“The Addams Family 2” (embargoed until opening day at 9am) reanimates the gleefully gruesome and uxoriously impassioned family for another litany of PG-rated gags. With the voices of Oscar Isaac, Charlize Theron, Chloë Grace Moretz, Nick Kroll, Javon “Wanna” Walton, Wallace Shawn, Bette Midler, Bill Hader and Snoop Dogg as Cousin It. We miss you, Raul Julia. How’s it going, Anjelica? (Theaters and streaming.) “Venom: Let There Be Carnage” finds Tom Hardy earning story credit along with “Venom” co-screenwriter Kelly Marcel (“Fifty Shades of Grey,” “Saving Mr. Banks”) on the sequel to the unlikely $856.1 million worldwide success of 2018’s “Venom,” the esthetic car crash that just kept giving. Best sign for a quality outing of a second pulp installment? The ninety-minute running time that includes credits: eighty minutes offer the right amount of room for splatter, gristle and Hardy’s mumbling marauder. Directed by Andy Serkis; with Michelle Williams, Naomie Harris and Woody Harrelson as the bad guy. (Theaters.) What happened all those long decades before the needle-drop of Journey’s “Don’t Stop Believin'”? Seventy-six-year-old producer-writer David Chase offers what could very well be topnotch fan service to the decades of consumers of “The Sopranos” in “The Many Saints of Newark.” Michael Gandolfini, son of the late James Gandolfini, plays young Tony. With Alessandro Nivola, Leslie Odom Jr., Jon Bernthal, Corey Stoll, Billy Magnussen, Michela De Rossi, John Magaro, Ray Liotta and Vera Farmiga. (Theaters and HBO Max for thirty-one days.)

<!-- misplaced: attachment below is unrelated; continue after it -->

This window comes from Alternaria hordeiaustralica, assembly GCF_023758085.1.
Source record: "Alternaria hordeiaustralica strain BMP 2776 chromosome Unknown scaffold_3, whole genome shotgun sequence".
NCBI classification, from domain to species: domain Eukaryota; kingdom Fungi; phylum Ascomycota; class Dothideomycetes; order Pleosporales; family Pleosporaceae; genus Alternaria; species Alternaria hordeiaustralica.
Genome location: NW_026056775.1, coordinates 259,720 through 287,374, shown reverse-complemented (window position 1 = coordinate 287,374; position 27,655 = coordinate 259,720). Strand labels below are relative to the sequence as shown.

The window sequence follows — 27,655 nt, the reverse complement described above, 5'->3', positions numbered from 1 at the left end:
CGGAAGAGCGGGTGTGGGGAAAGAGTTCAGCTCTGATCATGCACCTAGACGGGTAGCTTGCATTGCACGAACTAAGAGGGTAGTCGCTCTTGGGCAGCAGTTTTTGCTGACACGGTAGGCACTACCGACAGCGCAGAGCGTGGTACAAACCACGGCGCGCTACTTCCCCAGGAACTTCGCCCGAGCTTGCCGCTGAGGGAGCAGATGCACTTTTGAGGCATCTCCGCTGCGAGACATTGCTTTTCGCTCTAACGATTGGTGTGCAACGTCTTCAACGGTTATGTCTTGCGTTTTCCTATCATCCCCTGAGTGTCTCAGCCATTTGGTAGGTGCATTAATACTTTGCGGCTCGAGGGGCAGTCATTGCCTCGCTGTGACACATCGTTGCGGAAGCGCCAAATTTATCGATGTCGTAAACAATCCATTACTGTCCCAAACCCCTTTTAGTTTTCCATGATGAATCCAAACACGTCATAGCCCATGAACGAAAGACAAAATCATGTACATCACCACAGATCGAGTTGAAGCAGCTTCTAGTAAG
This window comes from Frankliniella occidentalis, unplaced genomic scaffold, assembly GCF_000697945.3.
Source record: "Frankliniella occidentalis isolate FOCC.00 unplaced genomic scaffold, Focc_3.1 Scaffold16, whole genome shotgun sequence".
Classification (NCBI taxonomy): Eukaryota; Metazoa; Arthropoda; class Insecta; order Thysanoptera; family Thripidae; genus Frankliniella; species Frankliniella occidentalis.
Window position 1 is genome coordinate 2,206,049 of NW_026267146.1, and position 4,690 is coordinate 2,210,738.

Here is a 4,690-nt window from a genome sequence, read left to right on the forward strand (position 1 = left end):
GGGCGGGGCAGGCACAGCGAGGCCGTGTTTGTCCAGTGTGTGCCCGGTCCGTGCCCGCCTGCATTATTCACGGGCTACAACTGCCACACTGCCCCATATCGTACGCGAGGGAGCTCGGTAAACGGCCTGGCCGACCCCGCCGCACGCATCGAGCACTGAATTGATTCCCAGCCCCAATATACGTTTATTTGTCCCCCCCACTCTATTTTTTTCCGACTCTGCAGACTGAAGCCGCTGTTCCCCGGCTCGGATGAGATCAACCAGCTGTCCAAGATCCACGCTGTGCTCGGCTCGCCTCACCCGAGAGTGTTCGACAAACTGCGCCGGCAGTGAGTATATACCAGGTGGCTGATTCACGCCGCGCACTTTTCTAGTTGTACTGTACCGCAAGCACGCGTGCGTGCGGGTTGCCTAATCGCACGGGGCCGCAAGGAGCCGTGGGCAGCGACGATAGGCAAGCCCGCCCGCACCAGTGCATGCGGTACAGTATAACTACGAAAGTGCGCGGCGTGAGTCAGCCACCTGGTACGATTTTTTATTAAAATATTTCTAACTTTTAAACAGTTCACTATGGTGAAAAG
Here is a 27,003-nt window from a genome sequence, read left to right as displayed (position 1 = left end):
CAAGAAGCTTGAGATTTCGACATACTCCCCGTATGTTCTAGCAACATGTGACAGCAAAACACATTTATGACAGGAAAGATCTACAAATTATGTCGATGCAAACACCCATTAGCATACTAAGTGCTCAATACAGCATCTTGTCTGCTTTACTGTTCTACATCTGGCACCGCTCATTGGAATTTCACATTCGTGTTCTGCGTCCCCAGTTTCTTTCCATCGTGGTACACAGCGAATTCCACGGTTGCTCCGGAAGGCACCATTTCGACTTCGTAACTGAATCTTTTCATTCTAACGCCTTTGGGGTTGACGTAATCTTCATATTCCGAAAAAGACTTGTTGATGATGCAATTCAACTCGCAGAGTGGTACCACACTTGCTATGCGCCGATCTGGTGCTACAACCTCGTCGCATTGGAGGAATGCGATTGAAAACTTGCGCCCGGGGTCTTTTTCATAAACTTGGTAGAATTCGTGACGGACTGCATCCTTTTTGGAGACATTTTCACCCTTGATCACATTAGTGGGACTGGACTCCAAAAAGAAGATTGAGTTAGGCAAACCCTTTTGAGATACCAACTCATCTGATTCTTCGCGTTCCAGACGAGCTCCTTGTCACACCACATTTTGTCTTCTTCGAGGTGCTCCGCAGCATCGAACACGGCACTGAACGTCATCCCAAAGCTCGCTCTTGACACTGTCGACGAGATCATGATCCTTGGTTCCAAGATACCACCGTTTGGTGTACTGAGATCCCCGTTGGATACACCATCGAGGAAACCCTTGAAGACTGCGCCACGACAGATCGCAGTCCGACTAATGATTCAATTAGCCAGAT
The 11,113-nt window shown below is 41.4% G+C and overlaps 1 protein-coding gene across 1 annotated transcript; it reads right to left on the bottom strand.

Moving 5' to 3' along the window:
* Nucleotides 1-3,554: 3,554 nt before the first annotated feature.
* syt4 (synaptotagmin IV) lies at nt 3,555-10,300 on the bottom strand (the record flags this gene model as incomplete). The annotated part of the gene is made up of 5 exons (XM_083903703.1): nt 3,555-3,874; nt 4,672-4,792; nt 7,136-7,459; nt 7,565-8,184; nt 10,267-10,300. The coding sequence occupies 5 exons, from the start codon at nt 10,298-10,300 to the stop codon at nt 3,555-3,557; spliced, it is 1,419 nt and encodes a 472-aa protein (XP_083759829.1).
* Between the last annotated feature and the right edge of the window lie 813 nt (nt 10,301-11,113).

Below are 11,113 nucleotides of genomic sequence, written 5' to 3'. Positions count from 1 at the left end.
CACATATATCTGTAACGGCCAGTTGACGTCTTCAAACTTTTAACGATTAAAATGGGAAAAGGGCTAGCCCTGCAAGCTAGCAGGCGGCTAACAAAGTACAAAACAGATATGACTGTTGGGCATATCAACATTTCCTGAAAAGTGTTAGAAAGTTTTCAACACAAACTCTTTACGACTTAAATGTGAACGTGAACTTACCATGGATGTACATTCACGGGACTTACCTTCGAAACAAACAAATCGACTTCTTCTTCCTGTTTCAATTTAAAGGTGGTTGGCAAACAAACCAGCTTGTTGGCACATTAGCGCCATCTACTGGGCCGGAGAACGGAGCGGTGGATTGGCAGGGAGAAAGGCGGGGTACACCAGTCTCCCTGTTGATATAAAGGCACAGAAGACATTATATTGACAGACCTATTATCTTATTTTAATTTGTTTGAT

“Dear Evan Hansen” is a mood and a sensation that is precise and sloppy, wholly alarming, capturing the fact, the act of dissociation as daily reactivity, as reflex, the weight of waking and wakefulness when you are young and wish you were already dead. (Dead. Not insensate. Dead. As in d-e-a-d.) Ben Platt’s performance as a boy-slash-man whose nervous system is at constant war with his consciousness is one from the ages: it is hopeful—even when you dare look back into those ever-panicked eyes—even as trapped, trapped, even while rustling under the weighted blanket of ameliorating Pharma. He’s twitchy, twitchy as fuck. You want to look away but you can’t, there he is, there he is singing out his particular unfinished heart… It takes the patience of a saint to deal with those in your life who live a lasting, unceasing breakdown. Some of Julianne Moore’s radiant, eyes-to-God performance as a small flickering flame called Carol in Todd Haynes’ brutal, brutalizing “Safe” (1995) plays within her small-voice moments as the working-class mother who hopes to sustain her wide-eyed, increasingly wild-eyed child. (A relatively recent apotheosis of this level of adolescent reactiveness would be Anna Paquin’s magisterial performance in Kenneth Lonergan’s “Margaret,” but that’s on a level wholly other, and also without the cruciform contrivances onto which Evan Hansen is tacked.) Read Newcity’s full review here. (Theaters.)